Inflation Is Coming For Your Thanksgiving Dessert

Over the last 12 months, the stress of rising prices across the U.S. has been felt by all and with the holidays nearing, it's safe to assume many Americans are worried about the extra food costs. While current prices may not seem as harsh as they did in July when inflation topped out at a whopping 9.1%, the pinch of high grocery bills remains a reality for many. According to the Bureau of Labor Statistics (BLS), the cost of food increased 11.4% over the last year and most Americans have admitted to cutting back on non-essential items when food shopping (via Forbes).

Even without the added consideration of inflationary prices, MoneyTalksNews claims the average cost of a traditional Thanksgiving dinner has naturally increased by over 500% in the last 60 years. Amidst the standard fears you may already have in making common Thanksgiving dinner mistakes, you now have to worry about the cost of your holiday bird as well. The Farm Bureau recently released statistics showcasing a 112% price hike in boneless skinless turkey breast compared to 2021 prices. Unfortunately, turkey may not be the only menu item claiming most of your hard-earned dollars this coming November. If you're a fan of traditional Thanksgiving desserts, one classic necessity is slowly proving to be more costly this year as well.

Pumpkin costs are on the rise

No one can argue that autumn and pumpkins are synonymous but those bright orange gourds may be grabbing at your wallet a little too much in the coming months. According to ABC News, the cost of an average pumpkin last year was $4.92 and this year is averaging out at $5.68. Farms across the country are battling the idea of raising consumer prices due to added labor and fuel costs. One farmer in Maryland told ABC the price of fertilizing pumpkins this year has been "unbelievable." While gas prices have fallen, fuel still remains 60% higher than it was last year (per Forbes).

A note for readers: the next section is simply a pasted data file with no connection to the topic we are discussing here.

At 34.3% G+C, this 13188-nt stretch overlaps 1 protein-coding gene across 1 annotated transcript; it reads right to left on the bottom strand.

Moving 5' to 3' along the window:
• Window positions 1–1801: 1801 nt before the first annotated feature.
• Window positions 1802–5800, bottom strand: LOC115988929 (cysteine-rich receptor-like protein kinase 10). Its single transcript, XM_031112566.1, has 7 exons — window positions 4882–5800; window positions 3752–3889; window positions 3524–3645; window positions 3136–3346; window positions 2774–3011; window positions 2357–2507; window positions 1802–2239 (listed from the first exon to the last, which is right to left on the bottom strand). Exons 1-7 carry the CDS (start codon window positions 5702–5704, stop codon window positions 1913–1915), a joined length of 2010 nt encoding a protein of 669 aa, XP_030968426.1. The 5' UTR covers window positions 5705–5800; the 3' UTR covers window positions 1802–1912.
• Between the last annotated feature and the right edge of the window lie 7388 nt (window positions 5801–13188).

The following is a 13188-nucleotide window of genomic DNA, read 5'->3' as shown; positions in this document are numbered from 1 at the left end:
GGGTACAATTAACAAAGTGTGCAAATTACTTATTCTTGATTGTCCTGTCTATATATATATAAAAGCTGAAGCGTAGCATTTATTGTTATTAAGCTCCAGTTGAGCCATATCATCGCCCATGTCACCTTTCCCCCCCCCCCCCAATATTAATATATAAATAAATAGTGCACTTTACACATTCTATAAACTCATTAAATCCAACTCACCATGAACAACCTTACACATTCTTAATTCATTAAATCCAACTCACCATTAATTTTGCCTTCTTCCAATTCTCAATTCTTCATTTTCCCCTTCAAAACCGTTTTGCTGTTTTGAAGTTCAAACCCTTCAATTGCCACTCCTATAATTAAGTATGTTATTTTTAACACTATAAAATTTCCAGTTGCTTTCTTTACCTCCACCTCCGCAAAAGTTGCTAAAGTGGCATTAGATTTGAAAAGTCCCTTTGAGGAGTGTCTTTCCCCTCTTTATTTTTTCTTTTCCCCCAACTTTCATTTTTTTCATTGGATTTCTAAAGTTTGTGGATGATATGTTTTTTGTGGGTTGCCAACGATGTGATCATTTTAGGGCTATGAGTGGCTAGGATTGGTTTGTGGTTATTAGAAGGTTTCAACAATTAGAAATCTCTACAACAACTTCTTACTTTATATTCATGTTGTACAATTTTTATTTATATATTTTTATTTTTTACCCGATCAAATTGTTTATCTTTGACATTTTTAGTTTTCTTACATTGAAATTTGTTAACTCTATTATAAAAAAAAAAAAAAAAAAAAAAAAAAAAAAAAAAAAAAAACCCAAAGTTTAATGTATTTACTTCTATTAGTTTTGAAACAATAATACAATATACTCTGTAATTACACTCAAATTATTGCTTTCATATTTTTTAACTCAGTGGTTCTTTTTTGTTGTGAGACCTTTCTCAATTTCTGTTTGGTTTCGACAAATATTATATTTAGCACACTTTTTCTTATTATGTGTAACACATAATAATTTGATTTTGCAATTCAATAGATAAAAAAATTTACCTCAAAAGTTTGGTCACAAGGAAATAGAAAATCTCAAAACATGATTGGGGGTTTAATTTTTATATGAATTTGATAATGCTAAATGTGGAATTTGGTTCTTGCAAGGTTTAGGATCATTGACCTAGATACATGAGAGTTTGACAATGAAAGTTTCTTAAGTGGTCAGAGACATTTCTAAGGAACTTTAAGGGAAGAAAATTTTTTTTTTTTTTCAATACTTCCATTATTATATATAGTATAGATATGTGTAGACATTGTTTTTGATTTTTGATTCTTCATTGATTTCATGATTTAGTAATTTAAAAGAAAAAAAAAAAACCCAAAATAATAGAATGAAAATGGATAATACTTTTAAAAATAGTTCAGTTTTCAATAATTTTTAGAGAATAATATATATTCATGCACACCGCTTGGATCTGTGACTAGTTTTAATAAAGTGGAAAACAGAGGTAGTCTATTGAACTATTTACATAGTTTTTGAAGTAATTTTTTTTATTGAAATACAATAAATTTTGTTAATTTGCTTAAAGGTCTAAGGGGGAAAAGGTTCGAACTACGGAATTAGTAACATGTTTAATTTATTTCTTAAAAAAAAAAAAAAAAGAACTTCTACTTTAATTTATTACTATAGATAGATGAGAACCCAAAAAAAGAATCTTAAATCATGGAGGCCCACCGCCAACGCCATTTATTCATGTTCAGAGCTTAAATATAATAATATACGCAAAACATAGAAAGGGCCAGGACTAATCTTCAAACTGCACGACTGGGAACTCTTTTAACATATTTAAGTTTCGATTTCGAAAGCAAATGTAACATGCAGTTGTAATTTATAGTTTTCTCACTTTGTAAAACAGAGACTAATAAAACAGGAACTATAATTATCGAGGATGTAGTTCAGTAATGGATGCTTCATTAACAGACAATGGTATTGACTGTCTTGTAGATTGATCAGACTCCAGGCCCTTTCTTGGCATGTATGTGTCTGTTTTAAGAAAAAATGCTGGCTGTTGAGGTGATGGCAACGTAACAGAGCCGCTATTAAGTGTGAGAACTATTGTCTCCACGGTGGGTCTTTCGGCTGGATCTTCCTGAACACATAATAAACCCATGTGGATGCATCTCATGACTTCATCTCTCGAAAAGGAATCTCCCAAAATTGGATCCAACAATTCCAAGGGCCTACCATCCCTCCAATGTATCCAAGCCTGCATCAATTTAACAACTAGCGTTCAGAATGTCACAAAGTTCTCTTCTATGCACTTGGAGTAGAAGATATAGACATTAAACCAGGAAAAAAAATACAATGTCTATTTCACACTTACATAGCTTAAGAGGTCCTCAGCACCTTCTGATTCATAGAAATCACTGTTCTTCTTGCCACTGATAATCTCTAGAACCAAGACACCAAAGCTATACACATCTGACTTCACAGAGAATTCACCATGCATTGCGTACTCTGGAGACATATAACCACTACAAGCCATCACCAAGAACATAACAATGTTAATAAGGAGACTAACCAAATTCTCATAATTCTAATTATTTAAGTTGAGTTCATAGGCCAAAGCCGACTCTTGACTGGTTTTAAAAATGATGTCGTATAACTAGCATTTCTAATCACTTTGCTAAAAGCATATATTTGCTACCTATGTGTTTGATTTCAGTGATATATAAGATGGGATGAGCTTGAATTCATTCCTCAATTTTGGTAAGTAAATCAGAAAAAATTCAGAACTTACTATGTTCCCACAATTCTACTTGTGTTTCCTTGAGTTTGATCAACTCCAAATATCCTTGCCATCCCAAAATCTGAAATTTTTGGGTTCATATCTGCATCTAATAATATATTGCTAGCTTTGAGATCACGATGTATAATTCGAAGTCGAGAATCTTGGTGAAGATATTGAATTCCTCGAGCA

Additionally, fuel isn't the only variable to consider when looking at this year's pumpkin prices. Drought has been plaguing the Southwest region of the U.S. for over 100 weeks according to USDA Meteorologist Brad Rippey (via The Washington Post). Tim Gee, co-owner of Gee Family Farms in Amarillo Texas told News Channel 10 that his family had to raise prices by one dollar this year due to the cost of fuel and the installation of a special watering system that has kept their crops alive this season. All of these factors are leading some farmers to rethink their current market prices. If you and your family enjoy pumpkin recipes around the holidays, expect to be paying a bit more this year.